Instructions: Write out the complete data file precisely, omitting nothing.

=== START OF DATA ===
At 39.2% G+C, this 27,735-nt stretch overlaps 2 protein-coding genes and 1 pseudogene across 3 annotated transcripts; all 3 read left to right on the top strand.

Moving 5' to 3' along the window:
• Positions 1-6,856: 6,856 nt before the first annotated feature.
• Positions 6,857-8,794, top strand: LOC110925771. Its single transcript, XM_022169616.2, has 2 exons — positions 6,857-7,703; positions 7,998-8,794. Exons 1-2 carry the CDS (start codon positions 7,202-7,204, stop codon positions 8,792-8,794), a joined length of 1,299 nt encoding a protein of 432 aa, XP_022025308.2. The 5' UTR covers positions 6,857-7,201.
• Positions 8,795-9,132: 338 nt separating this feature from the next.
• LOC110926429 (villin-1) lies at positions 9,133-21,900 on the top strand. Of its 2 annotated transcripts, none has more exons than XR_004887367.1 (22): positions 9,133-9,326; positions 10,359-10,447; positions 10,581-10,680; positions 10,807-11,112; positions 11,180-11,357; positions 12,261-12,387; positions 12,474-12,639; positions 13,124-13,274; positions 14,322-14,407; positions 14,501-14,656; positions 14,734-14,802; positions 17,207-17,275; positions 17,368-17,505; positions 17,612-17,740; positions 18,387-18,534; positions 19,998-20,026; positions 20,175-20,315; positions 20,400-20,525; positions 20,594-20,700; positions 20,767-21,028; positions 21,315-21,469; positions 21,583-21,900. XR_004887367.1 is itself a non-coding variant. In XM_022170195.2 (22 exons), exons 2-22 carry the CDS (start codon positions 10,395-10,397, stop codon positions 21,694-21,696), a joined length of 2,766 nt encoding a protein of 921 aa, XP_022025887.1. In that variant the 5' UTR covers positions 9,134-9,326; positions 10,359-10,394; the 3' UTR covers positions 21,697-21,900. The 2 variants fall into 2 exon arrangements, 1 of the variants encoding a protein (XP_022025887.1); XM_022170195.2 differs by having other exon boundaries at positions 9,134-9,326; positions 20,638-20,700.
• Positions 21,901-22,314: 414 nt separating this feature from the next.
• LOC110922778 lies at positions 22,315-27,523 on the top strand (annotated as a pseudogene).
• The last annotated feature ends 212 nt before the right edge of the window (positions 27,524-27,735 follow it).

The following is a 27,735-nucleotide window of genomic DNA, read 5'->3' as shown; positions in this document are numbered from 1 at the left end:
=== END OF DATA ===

At 39.2% G+C, this 27,735-nt stretch overlaps 2 protein-coding genes and 1 pseudogene across 3 annotated transcripts; all 3 read left to right on the top strand.

Moving 5' to 3' along the window:
• Positions 1-6,856: 6,856 nt before the first annotated feature.
• Positions 6,857-8,794, top strand: LOC110925771. Its single transcript, XM_022169616.2, has 2 exons — positions 6,857-7,703; positions 7,998-8,794. Exons 1-2 carry the CDS (start codon positions 7,202-7,204, stop codon positions 8,792-8,794), a joined length of 1,299 nt encoding a protein of 432 aa, XP_022025308.2. The 5' UTR covers positions 6,857-7,201.
• Positions 8,795-9,132: 338 nt separating this feature from the next.
• LOC110926429 (villin-1) lies at positions 9,133-21,900 on the top strand. Of its 2 annotated transcripts, none has more exons than XR_004887367.1 (22): positions 9,133-9,326; positions 10,359-10,447; positions 10,581-10,680; positions 10,807-11,112; positions 11,180-11,357; positions 12,261-12,387; positions 12,474-12,639; positions 13,124-13,274; positions 14,322-14,407; positions 14,501-14,656; positions 14,734-14,802; positions 17,207-17,275; positions 17,368-17,505; positions 17,612-17,740; positions 18,387-18,534; positions 19,998-20,026; positions 20,175-20,315; positions 20,400-20,525; positions 20,594-20,700; positions 20,767-21,028; positions 21,315-21,469; positions 21,583-21,900. XR_004887367.1 is itself a non-coding variant. In XM_022170195.2 (22 exons), exons 2-22 carry the CDS (start codon positions 10,395-10,397, stop codon positions 21,694-21,696), a joined length of 2,766 nt encoding a protein of 921 aa, XP_022025887.1. In that variant the 5' UTR covers positions 9,134-9,326; positions 10,359-10,394; the 3' UTR covers positions 21,697-21,900. The 2 variants fall into 2 exon arrangements, 1 of the variants encoding a protein (XP_022025887.1); XM_022170195.2 differs by having other exon boundaries at positions 9,134-9,326; positions 20,638-20,700.
• Positions 21,901-22,314: 414 nt separating this feature from the next.
• LOC110922778 lies at positions 22,315-27,523 on the top strand (annotated as a pseudogene).
• The last annotated feature ends 212 nt before the right edge of the window (positions 27,524-27,735 follow it).

The following is a 27,735-nucleotide window of genomic DNA, read 5'->3' as shown; positions in this document are numbered from 1 at the left end: